Redford’s performance is unexceptional, and he tends to overpower the character of Bryson as more of an environmentalist than a dreamer. He does, however, deliver quick retorts and sharp dialogue to comically balance the few heartwarming and serious moments in the film. Nolte, on the other hand, shines in his role as the womanizing, warrant-evading, formerly alcoholic sidekick, supplying plenty of laughs and physical humor with perfect timing.

Though she makes only a brief appearance in the film, Kristen Schaal as Mary Ellen is a comedic jackpot, playing the ever-enthusiastic gadfly of the trail with a three-season tent and an oversized backpack. The film also, notably, includes Emma Thompson, Bryson’s endearing and overprotective wife, Catherine, and Nick Offerman, the know-it-all REI salesman. The lively and charming cast aids the idea that hiking the Appalachian Trail, though secluded, is just as much about the people you meet along the way as the journey itself.

Complementing these portraits, the film is filled with stunning visuals of the trail (thankfully, watching hiking is nothing like watching golf). The most breathtaking are the overhead shots that show the grand scale of it all.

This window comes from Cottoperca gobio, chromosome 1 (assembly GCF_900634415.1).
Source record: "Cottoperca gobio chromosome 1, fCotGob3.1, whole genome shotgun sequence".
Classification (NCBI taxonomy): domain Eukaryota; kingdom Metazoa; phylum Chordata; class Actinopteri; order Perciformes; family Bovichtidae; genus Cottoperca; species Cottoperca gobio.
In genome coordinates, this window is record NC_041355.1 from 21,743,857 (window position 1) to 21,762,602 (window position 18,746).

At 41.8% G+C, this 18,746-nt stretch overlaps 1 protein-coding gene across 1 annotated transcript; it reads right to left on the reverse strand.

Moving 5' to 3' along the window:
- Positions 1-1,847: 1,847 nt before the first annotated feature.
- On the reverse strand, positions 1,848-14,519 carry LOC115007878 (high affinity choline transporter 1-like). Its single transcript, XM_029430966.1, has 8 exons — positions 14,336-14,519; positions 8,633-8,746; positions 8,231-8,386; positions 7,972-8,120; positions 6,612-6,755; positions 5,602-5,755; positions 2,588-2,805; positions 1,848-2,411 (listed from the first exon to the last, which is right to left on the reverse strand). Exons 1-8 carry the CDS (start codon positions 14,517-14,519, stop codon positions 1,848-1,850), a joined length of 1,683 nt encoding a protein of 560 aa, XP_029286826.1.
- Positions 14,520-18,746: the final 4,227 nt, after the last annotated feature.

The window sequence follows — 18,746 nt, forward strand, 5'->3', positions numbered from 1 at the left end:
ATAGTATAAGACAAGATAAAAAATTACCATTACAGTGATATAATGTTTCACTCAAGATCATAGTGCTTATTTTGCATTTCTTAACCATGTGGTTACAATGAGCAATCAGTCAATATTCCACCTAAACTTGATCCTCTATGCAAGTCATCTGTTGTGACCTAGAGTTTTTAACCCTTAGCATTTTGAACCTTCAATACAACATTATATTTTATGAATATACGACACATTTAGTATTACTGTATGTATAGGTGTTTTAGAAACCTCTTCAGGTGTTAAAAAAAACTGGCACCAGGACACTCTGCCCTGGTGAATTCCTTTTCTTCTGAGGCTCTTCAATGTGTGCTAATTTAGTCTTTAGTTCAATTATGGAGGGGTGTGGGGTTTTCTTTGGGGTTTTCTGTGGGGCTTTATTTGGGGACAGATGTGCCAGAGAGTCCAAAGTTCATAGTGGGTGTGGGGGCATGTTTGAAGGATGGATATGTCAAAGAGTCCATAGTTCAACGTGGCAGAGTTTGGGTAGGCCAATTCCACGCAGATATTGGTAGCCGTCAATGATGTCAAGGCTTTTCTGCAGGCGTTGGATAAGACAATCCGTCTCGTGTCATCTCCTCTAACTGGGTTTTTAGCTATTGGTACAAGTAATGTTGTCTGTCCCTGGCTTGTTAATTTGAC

Through this montage of great scenery, “A Walk in the Woods” ends, somewhat obviously, without Bryson and Katz reaching their destination. A clever scene involving postcards concludes that though they didn’t finish, they did accomplish their goal: to hike the Appalachian Trail. It’s profound and impressive.

c.tanner@dailyutahchronicle.com

@CourtneyLTanner

 

Where • All major theaters

When • Opened Wednesday, Sept. 2

Running time • 104 minutes

Rating • R for some coarse language and a few sexual comments

Rank • Four of five stars

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Must-Hike Moab Destinations: Millcreek Canyon and Fisher Towers

Moab, Utah is my second home. I can always count on a four-hour road trip south into the red rock with my family or friends at least once a year — more than once, if I get my way.